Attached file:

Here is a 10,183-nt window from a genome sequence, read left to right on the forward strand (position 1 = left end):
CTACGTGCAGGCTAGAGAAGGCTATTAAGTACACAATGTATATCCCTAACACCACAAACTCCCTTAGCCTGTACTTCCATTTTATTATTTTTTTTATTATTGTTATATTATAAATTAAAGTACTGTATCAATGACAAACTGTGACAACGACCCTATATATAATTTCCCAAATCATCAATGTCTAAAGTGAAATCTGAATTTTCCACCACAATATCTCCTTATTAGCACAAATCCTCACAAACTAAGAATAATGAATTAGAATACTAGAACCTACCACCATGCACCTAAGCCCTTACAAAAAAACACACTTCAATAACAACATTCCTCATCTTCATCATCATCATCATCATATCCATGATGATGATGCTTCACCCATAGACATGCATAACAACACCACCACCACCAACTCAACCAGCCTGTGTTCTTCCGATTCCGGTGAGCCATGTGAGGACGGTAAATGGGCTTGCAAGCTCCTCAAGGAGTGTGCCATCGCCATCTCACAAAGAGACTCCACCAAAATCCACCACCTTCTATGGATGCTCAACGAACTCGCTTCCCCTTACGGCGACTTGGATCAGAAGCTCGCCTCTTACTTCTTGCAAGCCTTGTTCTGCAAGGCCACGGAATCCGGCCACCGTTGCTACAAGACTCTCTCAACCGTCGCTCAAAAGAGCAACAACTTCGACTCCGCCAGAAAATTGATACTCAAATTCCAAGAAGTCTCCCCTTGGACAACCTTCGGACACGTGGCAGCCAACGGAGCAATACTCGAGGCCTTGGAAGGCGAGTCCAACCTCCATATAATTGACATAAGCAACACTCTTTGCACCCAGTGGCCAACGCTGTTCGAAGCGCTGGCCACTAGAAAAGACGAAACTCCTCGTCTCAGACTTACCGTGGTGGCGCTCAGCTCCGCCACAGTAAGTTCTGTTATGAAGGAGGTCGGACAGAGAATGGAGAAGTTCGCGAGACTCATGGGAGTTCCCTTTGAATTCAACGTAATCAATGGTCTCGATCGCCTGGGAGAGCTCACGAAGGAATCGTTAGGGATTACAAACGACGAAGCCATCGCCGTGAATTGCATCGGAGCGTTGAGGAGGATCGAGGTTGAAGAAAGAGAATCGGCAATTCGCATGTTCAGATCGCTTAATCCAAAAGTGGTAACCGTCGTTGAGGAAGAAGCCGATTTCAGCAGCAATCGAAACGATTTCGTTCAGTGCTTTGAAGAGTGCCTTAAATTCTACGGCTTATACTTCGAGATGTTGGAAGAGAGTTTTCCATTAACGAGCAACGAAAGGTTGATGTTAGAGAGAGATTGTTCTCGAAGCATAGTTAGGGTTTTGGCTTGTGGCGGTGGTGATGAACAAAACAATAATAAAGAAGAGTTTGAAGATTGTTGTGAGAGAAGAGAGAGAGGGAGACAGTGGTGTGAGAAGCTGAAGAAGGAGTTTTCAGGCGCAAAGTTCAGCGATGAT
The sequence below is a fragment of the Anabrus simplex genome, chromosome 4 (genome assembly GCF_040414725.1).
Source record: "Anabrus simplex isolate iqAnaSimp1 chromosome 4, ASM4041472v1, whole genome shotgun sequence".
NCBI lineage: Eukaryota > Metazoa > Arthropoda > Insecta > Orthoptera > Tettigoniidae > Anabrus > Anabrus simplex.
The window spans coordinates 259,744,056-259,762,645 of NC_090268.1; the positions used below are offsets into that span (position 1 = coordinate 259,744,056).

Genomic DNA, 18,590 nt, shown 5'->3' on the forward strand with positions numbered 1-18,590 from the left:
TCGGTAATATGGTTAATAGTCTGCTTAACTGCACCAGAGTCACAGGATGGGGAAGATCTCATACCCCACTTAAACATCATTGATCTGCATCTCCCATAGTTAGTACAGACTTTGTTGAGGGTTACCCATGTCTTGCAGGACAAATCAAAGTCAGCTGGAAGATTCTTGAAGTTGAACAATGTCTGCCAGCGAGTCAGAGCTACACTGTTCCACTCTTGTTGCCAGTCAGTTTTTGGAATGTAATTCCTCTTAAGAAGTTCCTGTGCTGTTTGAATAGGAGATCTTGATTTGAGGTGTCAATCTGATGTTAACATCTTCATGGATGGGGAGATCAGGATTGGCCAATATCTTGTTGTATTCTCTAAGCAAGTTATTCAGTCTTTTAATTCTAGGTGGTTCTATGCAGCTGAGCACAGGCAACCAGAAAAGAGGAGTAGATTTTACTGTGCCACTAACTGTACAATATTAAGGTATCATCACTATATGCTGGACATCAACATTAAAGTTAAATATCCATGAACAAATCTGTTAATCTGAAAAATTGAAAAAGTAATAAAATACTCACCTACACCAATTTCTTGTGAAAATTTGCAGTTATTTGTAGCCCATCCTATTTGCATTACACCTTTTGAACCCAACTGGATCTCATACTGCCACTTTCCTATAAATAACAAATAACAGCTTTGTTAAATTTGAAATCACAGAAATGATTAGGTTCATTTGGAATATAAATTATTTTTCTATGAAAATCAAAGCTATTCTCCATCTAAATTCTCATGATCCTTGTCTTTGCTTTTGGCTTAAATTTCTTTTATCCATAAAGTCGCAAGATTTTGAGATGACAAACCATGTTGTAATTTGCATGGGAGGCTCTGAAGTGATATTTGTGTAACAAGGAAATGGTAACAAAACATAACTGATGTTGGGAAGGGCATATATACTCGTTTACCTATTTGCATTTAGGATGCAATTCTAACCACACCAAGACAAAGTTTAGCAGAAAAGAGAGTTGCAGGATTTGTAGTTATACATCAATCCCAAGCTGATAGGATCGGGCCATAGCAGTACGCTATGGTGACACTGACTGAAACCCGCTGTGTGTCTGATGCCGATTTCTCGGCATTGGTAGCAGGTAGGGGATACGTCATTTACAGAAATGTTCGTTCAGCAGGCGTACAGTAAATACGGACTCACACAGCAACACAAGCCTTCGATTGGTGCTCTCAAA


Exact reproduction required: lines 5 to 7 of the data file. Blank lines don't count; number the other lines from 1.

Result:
NCBI lineage: Eukaryota > Metazoa > Arthropoda > Insecta > Orthoptera > Tettigoniidae > Anabrus > Anabrus simplex.
The window spans coordinates 259,744,056-259,762,645 of NC_090268.1; the positions used below are offsets into that span (position 1 = coordinate 259,744,056).

Genomic DNA, 18,590 nt, shown 5'->3' on the forward strand with positions numbered 1-18,590 from the left: